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Daniel J. Solove

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Student Privacy in Peril: Massive Data Gathering With Inadequate Privacy and Security

Posted: 12/19/11 03:30 PM ET

In October, personal financial data -- including social security numbers, loan repayment histories and bank-routing numbers - of thousands of college students was exposed on the Department of Education's (ED) direct loan website. For seven minutes, anyone surfing the direct loan website could find personal information about students who had borrowed from the Department of Education.

In and of itself, this data security breach is quite alarming, but it is even more so considering the aggressive data gathering efforts ED is spearheading. For example, the ED's changes to the Family Educational Rights and Privacy Act (FERPA) regulations will provide the government with greater powers to gather and use longitudinal data about students to track their performance over time.

The new regulations define two previously undefined terms in FERPA in order to expand the sharing of student personal data. FERPA permits the access of student personal data -- without consent -- to "authorized representatives" of state or federal "education programs." The new regulations expand both definitions to allow a myriad of types of third parties to access student data. Under the new regulations, educational agencies can designate "representatives" quite liberally, and this threatens to allow student data to be disseminated much more widely. Indeed, this is ED's goal -- to allow for greater study of student longitudinal data.

But it comes at a great cost to privacy. ED only has power over the schools and education agencies it funds. Researchers and other organizations designed as "authorized representatives" aren't subject to ED sanctions. Moreover, FERPA's enforcement is quite minimal, lacking a private right of action and having a sanction so implausible it has never been imposed in the 35+ year history of the law. The result is to allow greater sharing of information with woefully inadequate protection. A 2009 study by Fordham Law School's Center on Law and Information Policy found that "privacy protections for the longitudinal databases were lacking in the majority of states." Even more strongly, the study characterized the privacy protections as "weak."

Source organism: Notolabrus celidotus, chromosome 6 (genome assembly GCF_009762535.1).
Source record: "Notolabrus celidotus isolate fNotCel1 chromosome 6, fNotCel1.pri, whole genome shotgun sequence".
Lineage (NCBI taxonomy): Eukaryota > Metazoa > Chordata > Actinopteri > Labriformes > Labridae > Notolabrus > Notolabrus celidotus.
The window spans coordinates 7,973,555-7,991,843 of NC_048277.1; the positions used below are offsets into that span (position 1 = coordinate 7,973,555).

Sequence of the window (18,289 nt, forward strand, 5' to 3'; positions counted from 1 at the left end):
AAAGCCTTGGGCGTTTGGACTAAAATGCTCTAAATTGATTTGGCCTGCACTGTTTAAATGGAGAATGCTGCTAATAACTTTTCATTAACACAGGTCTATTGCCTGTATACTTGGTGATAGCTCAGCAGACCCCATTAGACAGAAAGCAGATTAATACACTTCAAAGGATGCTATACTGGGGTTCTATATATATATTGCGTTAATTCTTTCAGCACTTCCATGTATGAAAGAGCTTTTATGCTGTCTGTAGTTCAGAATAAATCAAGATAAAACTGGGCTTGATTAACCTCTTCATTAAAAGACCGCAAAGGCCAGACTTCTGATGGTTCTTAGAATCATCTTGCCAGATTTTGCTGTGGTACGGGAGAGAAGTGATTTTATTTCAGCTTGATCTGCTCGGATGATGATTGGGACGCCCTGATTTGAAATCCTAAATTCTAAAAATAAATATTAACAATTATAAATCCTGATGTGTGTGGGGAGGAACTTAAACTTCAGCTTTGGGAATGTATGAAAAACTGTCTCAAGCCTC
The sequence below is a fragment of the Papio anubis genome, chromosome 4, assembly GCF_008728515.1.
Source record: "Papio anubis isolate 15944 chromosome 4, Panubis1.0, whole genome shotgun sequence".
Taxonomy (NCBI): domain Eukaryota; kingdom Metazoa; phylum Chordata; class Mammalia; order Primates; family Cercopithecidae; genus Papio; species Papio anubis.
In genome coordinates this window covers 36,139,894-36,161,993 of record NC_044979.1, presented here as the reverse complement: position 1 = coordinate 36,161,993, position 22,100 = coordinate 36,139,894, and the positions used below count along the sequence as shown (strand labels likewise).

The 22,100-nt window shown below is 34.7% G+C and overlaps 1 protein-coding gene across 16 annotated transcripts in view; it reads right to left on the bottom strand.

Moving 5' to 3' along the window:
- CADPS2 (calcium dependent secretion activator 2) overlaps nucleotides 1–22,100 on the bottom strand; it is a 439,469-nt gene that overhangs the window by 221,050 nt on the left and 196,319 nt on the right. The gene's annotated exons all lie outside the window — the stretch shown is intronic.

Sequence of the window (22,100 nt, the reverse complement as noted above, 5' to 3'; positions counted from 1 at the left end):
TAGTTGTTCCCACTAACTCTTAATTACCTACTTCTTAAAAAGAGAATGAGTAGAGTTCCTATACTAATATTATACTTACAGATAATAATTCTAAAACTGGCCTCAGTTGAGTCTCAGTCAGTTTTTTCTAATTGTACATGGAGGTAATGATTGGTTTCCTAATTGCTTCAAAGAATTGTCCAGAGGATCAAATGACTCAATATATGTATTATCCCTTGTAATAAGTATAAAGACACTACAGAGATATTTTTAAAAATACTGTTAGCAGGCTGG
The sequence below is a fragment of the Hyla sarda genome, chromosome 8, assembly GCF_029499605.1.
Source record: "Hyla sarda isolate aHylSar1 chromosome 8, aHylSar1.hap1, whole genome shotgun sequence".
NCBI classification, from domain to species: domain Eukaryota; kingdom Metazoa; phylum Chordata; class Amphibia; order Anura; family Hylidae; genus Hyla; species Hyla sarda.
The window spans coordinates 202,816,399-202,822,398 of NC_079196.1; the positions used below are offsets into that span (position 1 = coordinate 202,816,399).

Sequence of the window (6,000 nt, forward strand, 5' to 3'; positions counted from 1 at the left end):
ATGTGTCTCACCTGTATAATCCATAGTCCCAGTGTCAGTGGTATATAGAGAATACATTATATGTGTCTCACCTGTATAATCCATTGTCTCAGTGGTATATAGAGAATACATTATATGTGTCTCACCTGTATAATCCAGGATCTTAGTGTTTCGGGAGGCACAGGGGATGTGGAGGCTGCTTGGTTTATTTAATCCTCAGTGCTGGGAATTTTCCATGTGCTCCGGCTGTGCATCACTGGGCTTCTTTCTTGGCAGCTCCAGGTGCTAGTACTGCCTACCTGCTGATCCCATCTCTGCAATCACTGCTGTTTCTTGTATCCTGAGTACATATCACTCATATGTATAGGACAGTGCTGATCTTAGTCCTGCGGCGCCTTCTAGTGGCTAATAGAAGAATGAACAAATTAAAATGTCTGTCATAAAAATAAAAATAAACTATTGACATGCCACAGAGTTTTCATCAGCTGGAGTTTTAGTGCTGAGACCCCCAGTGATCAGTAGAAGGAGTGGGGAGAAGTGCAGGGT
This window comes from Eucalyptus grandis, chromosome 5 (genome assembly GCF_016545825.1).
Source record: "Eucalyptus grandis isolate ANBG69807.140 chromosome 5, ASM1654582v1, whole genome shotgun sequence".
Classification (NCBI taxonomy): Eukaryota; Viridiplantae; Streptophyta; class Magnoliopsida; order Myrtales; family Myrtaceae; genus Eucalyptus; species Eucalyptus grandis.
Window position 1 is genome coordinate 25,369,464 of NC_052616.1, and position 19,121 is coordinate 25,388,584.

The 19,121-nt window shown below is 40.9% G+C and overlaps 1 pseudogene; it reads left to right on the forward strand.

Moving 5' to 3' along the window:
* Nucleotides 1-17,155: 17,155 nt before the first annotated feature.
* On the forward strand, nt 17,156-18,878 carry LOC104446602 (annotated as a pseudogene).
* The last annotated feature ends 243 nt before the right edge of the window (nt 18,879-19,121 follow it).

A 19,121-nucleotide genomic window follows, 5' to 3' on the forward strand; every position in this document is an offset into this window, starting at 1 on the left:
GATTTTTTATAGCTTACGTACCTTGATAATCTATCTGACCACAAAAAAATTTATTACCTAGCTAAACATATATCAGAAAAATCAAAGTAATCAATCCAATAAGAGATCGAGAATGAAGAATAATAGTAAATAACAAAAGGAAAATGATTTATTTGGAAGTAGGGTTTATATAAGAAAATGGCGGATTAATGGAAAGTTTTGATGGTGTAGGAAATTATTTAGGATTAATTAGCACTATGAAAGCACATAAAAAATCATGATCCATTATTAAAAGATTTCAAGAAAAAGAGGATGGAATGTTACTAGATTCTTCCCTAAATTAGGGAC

Indeed, a recent story in The Huffington Post noted that many school districts are collecting student Social Security numbers and providing inadequate safeguards, leading to a rash of incidents of child identity theft.

The ED's recent Gainful Employment regulation is another example of more data gathering without responsible privacy protections. Students who attend proprietary colleges and universities would be specifically at risk of this serious privacy infringement which allows the Department of Education to use Social Security data in calculating default rates. The Department's final rule lacks specific details on how it will collect and treat this data -- permitting the department to simply inform institutions and students that they have failed to meet the 12 percent income-to-debt ratio as written in the final regulation.

Salary data for students attending proprietary colleges and universities will be available online for all to see two years from now. Although data can be de-identified, doing so is challenging and demands rigor and responsibility. There is little indication that this rigor or responsibility will be heeded. Students will be at a greater risk of their personal information being shared with the public.

The ED's use of personal information and their recent blunder of exposing private information is extremely alarming, especially given their plans to collect more data for the future. Department officials attempted to correct their actions by notifying students of the mistake, offering credit monitoring services and shutting down the website for 48 hours. With the ED moving to collect additional personal data from students, were these steps enough?

One thing is for certain: the Department of Education's mishandling of personal student financial data in this latest data breach proves that we should be wary of how the Department will utilize this type of data in the future. Maybe it is time to reevaluate the ED's rush to have enormous quantities of student data collected and disseminated. There are certainly problems with our educational system, and there is nothing inherently wrong with wanting to gather more data about this system. But it is irresponsible to do so when the ED and the other entities that collect and maintain the data are ill-equipped to safeguard privacy and provide appropriate data security. The entire FERPA legal structure is inadequate. Before racing to gather so much personal data, ED should ensure that the appropriate privacy and data security reforms are in place to protect that data. Otherwise, in its zeal to solve some problems with the educational system, the ED might be opening up an enormous and greater problem, putting all students at serious risk.

 

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